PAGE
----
Sharif Declines Musharraf Plea

Sharif Declines Musharraf Plea

Sharif Declines Musharraf Plea

Former Dictator escapes assassination attempt hours after being turned down


Islamabad: Former Pakistan president Pervez Musharraf narrowly escaped Thursday when a blast hit a bridge in Islamabad after his convoy had barely crossed it, police said.
The blast at Faizabad bridge occurred early Thursday when Musharraf was en-route to his farmhouse in Chak Shahzad from the Armed Forces Institute of Cardiology (AFIC) in Rawalpindi, Dawn online reported.
Almost four to six kg of explosive material was planted in a pipeline near a footpath and the blast was so powerful that it caused a foot-deep hole in the ground.
Police said that the blast targetted the former president.
Musharraf has safely reached his farmhouse in Chak Shahzad where the Pakistan government has enhanced security. Musharraf has been targeted earlier too though some, according to his critics, were likely ‘inside’ jobs by his erstwhile friends within the establishment.

The latest round of publicity will not hurt his campaign to get out of the country, that would provide an escape for him from the serious treason charges that he faces in Pakistan.

This week, Musharraf got some really bad news as Pakistan government under Prime Minister Nawaz Sharif rejected his application to travel abroad even though the powerful army chief Gen. Reheel Sharif himself advocated for Musharraf.
The interior ministry while notifying the decision said Musharraf ‘s application cannot be accepted in public interest as a number of cases were pending against him in various courts.

Musharraf is facing five counts of high treason that potentially carry death penalty or life imprisonment. Since his return to Pakistan in March last year, Musharraf has faced prosecution in four major cases, including for his alleged involvement in the murder of former PM Benazir Bhutto in 2007 and the killing of Baloch nationalist leader Akbar Bugti in 2006.

Musharraf will now approach the judiciary seeking removal of his name from the ECL, sources said.

In the meanwhile, Prime Minister Nawaz Sharif seems to be asserting his authority, having had the courage to say no to the Army Chief.

Musharraf is finding that there are less and less people willing to believe him as recent reports have indicated that he knew about slain al-Qaida leader Osama bin Laden and his place of hiding. An eminent British journalist who reported for years from Afghanistan and Pakistan for the New York Times, Carlotta Gall in her book ‘The Wrong Enemy’, attributes the information as coming from retired Pakistani general Talat Masood.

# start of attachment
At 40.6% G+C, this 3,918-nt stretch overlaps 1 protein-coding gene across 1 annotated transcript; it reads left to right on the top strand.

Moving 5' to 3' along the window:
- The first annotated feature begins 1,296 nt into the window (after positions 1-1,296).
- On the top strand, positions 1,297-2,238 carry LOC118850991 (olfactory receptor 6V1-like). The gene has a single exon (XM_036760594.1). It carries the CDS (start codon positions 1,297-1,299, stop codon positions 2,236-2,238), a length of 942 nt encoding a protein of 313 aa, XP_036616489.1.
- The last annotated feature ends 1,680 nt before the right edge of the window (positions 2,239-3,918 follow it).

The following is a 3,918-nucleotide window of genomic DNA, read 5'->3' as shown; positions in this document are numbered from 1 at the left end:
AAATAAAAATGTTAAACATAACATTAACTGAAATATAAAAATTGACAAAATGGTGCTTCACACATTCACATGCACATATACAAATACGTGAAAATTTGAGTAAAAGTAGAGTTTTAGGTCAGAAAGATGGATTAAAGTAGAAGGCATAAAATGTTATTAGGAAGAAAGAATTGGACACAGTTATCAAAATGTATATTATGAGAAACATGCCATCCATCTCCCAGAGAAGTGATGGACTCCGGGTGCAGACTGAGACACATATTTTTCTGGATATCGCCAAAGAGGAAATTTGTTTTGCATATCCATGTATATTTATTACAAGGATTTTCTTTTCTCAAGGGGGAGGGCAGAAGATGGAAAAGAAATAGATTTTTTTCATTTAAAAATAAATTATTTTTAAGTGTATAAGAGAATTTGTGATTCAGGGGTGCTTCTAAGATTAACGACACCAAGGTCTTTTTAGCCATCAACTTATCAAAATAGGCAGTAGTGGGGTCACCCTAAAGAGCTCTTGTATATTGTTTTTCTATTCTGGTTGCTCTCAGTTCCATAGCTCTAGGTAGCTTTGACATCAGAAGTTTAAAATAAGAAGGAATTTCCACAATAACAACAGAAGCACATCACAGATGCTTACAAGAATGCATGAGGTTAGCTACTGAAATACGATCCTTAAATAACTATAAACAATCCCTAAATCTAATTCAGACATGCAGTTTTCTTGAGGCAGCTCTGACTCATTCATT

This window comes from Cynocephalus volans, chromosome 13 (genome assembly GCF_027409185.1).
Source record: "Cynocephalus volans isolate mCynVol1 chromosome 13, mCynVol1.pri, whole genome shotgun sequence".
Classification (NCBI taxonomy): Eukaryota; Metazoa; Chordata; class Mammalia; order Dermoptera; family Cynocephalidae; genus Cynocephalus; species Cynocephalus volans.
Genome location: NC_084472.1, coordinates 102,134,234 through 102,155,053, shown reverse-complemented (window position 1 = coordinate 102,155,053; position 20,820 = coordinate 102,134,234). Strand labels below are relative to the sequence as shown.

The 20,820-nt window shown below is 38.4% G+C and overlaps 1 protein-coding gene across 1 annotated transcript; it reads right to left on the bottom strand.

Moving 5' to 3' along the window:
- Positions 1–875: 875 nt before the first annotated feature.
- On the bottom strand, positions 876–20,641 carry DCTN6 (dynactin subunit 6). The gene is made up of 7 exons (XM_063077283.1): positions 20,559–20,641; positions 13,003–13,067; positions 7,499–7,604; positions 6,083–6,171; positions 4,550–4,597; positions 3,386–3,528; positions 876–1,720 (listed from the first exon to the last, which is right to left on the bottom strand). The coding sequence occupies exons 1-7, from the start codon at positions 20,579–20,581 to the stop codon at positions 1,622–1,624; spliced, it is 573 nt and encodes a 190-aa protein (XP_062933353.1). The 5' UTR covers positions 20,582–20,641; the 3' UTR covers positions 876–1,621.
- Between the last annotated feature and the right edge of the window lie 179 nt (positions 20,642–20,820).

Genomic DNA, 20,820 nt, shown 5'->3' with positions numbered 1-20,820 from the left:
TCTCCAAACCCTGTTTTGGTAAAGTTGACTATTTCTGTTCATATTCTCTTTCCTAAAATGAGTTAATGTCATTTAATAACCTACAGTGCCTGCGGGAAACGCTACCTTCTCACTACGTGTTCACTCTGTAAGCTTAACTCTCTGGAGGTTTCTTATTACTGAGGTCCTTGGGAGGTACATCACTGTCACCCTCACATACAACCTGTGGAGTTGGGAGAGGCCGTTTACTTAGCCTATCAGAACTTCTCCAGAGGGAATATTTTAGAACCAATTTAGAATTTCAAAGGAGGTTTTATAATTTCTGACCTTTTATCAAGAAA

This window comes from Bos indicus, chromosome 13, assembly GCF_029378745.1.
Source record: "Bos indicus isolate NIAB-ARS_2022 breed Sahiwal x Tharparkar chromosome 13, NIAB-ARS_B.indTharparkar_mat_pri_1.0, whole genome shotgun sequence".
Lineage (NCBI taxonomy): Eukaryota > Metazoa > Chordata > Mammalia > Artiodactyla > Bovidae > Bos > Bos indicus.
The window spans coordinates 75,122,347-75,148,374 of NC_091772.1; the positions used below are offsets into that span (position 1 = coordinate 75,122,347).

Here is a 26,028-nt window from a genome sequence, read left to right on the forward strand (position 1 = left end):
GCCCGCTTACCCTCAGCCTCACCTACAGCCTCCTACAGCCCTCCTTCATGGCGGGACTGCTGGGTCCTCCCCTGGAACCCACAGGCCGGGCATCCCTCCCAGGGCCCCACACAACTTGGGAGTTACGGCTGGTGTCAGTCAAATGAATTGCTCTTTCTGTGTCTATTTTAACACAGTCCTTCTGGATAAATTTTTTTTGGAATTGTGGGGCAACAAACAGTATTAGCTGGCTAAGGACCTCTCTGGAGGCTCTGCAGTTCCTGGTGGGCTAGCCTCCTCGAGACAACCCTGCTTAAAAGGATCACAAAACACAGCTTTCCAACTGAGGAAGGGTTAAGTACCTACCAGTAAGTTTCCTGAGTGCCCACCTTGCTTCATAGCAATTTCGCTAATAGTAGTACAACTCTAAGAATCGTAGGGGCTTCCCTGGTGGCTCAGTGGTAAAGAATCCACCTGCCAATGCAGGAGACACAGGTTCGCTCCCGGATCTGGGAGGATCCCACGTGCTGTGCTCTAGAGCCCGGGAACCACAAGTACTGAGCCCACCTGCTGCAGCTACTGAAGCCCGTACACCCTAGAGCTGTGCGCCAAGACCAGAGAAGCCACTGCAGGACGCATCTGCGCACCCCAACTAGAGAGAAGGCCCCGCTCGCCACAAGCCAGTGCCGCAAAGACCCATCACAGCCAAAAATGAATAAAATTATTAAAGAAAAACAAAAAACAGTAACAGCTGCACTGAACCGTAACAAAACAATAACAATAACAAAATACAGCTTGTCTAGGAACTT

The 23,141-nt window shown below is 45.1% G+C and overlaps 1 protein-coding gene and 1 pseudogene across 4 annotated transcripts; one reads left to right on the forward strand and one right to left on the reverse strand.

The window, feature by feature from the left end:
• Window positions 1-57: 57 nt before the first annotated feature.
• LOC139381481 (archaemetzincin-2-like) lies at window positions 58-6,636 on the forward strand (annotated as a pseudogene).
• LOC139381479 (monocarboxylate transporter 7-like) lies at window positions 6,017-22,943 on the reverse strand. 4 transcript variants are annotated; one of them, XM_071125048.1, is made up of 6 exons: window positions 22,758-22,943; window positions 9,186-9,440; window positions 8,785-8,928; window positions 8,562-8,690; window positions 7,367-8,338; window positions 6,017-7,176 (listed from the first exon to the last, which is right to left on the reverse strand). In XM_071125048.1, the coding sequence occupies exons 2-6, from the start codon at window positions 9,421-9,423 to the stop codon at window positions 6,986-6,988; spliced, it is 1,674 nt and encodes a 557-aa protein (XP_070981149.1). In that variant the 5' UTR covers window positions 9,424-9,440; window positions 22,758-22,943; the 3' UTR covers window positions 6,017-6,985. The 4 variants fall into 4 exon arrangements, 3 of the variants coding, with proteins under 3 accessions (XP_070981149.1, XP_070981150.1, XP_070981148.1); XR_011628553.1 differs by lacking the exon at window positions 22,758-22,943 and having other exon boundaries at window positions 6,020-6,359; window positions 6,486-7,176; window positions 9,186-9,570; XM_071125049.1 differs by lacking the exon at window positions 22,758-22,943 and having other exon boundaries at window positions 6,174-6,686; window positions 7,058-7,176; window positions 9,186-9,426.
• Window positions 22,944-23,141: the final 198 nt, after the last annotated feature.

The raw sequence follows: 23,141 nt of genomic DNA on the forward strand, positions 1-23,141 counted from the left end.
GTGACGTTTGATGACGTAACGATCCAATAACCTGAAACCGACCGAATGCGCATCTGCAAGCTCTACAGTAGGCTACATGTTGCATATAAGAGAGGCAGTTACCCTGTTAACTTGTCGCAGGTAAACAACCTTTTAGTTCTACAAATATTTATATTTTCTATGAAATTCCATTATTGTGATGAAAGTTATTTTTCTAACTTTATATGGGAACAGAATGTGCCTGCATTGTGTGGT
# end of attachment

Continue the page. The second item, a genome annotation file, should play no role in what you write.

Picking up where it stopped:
“If allowed to proceed, the court cases may unravel some of the remaining mysteries of the Musharraf era,” Gall writes in her book.

Published by Houghton Mifflin Harcourt, the book is scheduled to go on sale in April 8.

“One day as he sat at home in Islamabad, the retired general Talat Masood was watching an interview with Musharraf on television, Masood was struck by something the general said. Musharraf was talking about (Osama) bin Laden and as was often the case, he was talking too much,” she writes.

“It dawned on Masood that the former army chief had known about bin Laden and where he was hiding. It was a statement he made in the interview,” he told me.

“I got a feeling that he knew,” Gall said in her book that makes startling revelation and runs into over 300 pages.

Masood is the same general who after 9/11 urged Musharraf, the then president of Pakistan, to abandon his policy of supporting terrorism.

But Musharraf, according to the book, argued that he would “compartmentalise” the support between al-Qaida and Kashmiri terrorists.

“Masood, the senior in age, says he warned Musharraf that, from experience, it would not be possible to close one operation down and not the other. Still, Musharraf insisted he could do it,” Gall writes.

According to Gall, after 9/11, when Musharraf assured the West, in particular the United States that he would cut off support for the Taliban, he in fact planned to keep the thousands of fighters who returned from Afghanistan in reserve, hidden somewhere.

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